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Considerations When Building a Servo Driven Machine

Posted by Scott Keys on Mar 30, 2020 9:30:00 AM
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Servo based motion continues to grow as drive technologies become more affordable and easier for motion control programmers to integrate into projects. Some manufacturers have really reduced the ease of implementing servo devices to be extremely close to that of buying an off the shelf robot: Let the software know that you are using a servo drive, give it a real name, let it know the gearing ratio it may have, and what the output distance of that gearing is and you are set. The software configures the rest and tunes the system automatically, leaving the motion programmer with the task of telling the servo system, in machine units (degrees, millimeters, inches), where you would like it to go and how fast, or in some cases, moving the mechanical load to the position and teaching the system. Even replacing a mechanical cam with an electronic cam is easy. Simply get the polar coordinates of the mechanical cam (really easy with CAD software) and export the coordinates into the servo’s cam generator software.

Bottom line, implementing a servo solution isn’t tough. There are some things to consider before you get out and start using servo devices on everything you do.

Why is a servo required?

Just because servos are reducing in price doesn’t mean they are what you need. It may be overkill. A conveyor will do just fine with a normal async motor running off a soft starter or VFD. These solutions are still more affordable and easier to source.

A servo solution should be considered when precision and speed are necessary in the application. Servo drives typically have faster control loops than a VFD, and servomotors are generally cleaner and faster than hydraulic actuation. Servomotors, or synchronous motors, also hold a major one up against asynchronous induction motors when the application is very dynamic. This is because servomotors, for the most part, have a constant torque rating through their entire nominal range of speed, where induction motors have a non-linear torque curve that usually sees nominal torque available only at nominal speed.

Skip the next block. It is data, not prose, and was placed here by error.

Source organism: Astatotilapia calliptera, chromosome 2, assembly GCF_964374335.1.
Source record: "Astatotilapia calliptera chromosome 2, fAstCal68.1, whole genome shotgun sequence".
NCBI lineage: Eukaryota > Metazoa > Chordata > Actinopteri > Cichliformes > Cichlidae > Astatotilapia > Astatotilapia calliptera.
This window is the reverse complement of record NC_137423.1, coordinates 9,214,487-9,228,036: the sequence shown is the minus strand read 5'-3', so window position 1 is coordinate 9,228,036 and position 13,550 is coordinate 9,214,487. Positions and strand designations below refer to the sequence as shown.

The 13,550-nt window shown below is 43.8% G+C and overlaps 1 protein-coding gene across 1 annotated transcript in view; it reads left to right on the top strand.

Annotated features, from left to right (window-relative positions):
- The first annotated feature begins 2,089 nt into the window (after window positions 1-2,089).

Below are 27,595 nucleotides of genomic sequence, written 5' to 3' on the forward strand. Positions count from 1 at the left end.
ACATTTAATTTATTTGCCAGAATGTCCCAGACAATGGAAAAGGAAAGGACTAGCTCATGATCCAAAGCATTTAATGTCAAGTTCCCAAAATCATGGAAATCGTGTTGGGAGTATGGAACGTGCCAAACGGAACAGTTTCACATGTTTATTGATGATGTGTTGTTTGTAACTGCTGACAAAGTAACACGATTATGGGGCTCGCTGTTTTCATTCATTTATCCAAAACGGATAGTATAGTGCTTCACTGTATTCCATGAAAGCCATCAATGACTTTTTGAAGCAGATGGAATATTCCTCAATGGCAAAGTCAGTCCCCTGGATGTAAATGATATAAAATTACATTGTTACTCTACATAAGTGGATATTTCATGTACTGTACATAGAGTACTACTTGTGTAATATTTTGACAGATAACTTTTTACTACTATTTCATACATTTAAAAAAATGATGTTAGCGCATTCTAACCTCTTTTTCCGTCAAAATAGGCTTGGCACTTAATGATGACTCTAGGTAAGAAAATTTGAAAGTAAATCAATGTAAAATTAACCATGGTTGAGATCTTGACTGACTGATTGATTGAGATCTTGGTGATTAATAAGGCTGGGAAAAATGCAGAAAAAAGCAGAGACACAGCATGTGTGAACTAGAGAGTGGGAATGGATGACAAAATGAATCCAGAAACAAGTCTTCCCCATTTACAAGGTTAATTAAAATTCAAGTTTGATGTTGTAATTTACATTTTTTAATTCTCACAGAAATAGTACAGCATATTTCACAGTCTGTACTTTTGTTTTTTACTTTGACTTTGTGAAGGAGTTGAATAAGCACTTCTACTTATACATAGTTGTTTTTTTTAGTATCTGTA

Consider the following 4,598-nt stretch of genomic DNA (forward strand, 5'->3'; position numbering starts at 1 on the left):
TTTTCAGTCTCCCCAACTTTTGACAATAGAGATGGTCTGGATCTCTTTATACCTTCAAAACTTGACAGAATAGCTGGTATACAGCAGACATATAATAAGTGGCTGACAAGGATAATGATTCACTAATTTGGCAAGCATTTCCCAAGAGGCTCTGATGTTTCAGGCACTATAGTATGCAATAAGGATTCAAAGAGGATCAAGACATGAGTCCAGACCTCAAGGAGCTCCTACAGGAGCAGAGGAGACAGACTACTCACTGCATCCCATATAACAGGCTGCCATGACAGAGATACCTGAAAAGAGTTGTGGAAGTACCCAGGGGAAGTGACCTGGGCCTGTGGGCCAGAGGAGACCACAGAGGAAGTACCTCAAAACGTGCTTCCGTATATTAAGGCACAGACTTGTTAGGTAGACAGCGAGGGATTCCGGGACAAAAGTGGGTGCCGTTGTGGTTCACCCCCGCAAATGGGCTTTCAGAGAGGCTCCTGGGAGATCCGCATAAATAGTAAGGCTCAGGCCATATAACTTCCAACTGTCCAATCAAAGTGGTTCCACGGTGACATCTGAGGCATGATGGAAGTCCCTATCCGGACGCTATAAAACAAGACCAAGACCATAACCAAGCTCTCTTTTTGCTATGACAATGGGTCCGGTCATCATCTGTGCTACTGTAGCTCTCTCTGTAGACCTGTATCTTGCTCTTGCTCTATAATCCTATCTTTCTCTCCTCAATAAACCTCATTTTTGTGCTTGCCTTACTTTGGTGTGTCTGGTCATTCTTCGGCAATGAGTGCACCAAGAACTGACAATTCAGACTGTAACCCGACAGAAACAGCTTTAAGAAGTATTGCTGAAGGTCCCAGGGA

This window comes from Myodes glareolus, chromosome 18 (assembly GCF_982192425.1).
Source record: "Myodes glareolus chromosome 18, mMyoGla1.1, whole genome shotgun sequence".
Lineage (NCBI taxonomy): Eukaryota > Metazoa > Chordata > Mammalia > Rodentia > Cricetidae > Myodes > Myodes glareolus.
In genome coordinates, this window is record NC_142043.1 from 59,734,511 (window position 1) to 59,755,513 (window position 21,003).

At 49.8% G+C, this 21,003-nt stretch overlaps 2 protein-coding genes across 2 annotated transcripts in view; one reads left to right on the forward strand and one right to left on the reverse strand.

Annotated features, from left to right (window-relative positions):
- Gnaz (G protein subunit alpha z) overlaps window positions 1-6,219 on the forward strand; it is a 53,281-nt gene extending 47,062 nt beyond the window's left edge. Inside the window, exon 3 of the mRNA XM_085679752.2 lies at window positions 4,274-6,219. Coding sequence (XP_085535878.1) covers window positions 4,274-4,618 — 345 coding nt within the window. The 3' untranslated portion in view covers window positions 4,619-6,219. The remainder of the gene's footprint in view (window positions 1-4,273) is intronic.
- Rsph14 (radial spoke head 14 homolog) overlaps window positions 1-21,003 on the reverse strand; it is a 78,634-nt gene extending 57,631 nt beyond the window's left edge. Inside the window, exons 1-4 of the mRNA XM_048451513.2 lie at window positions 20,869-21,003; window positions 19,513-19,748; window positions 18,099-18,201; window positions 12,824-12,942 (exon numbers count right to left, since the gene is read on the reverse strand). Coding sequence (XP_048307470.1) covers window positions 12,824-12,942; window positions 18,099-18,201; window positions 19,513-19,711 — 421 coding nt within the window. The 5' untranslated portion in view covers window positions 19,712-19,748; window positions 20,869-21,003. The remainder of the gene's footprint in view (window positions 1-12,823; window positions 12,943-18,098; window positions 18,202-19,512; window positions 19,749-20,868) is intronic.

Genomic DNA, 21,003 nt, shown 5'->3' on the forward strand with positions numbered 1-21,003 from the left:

Is there an alternative?

There are various alternatives to servomotors. With VFD technology now at its peak, it is not hard to find VFDs that have a position loop. If you need to move a load from point A to point B, and speed is not of huge importance, a VFD paired with an induction motor, encoder, and appropriately sized gearbox will work just fine.

Another actuator to consider is a stepper motor. Typically, these motors move slower than servomotors, however, they have other advantages that are attractive. Steppers bring high torque density, meaning that when compared to a servomotor in terms of dimension and weight, stepper motors far exceed the torque capability of a servo. This makes them ideal for slower applications where high torque is required, such as a setup axis or clamps. Steppers are even used in some low end CNC applications as well. When paired with a stepper drive that has the ability to control in micro steps, it is possible to achieve positional accuracies of 0.05 degrees or less on the motor shaft. Stepper motors generally bring a price advantage over servo motors as well. A word of caution on steppers: they get very hot when being used continuously.

My application needs a servo motor.

If you have decided that your application is best suited for servo motion, you now need to consider the following:

1. What dynamics are involved?

To start off right, you will need to have a firm understanding of everything that will be attached to your servo motor shaft. Drawing a drivetrain diagram to start is the best approach. Make sure to include as much detail as possible, including shaft dimensions and material. Length and rigidity of shaft material plays an important effect on determining how your application will perform. Making sure to note pulley dimensions, drum dimensions, screw pitch, screw diameters and lengths, load masses, etc. is vital to ensuring you select the right servo motor ahead of time.

drivetrainFigure 1: Drivetrain diagram.